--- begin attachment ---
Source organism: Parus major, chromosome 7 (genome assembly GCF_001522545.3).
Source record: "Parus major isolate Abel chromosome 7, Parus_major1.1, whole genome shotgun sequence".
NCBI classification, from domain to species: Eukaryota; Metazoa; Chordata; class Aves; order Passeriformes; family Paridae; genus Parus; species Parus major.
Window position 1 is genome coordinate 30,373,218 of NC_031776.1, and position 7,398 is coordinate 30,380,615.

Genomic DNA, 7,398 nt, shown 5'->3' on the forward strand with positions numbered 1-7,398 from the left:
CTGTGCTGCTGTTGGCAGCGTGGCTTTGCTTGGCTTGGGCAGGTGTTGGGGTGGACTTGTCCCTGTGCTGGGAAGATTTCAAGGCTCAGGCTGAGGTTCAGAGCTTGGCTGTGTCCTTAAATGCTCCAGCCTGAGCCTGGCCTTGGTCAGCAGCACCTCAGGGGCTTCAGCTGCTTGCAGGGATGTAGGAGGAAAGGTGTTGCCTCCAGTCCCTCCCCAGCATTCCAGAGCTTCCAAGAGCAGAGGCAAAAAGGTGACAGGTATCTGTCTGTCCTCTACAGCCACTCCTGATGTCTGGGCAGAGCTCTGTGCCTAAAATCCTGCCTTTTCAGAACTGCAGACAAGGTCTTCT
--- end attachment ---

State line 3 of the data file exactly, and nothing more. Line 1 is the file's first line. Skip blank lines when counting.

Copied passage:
NCBI classification, from domain to species: Eukaryota; Metazoa; Chordata; class Aves; order Passeriformes; family Paridae; genus Parus; species Parus major.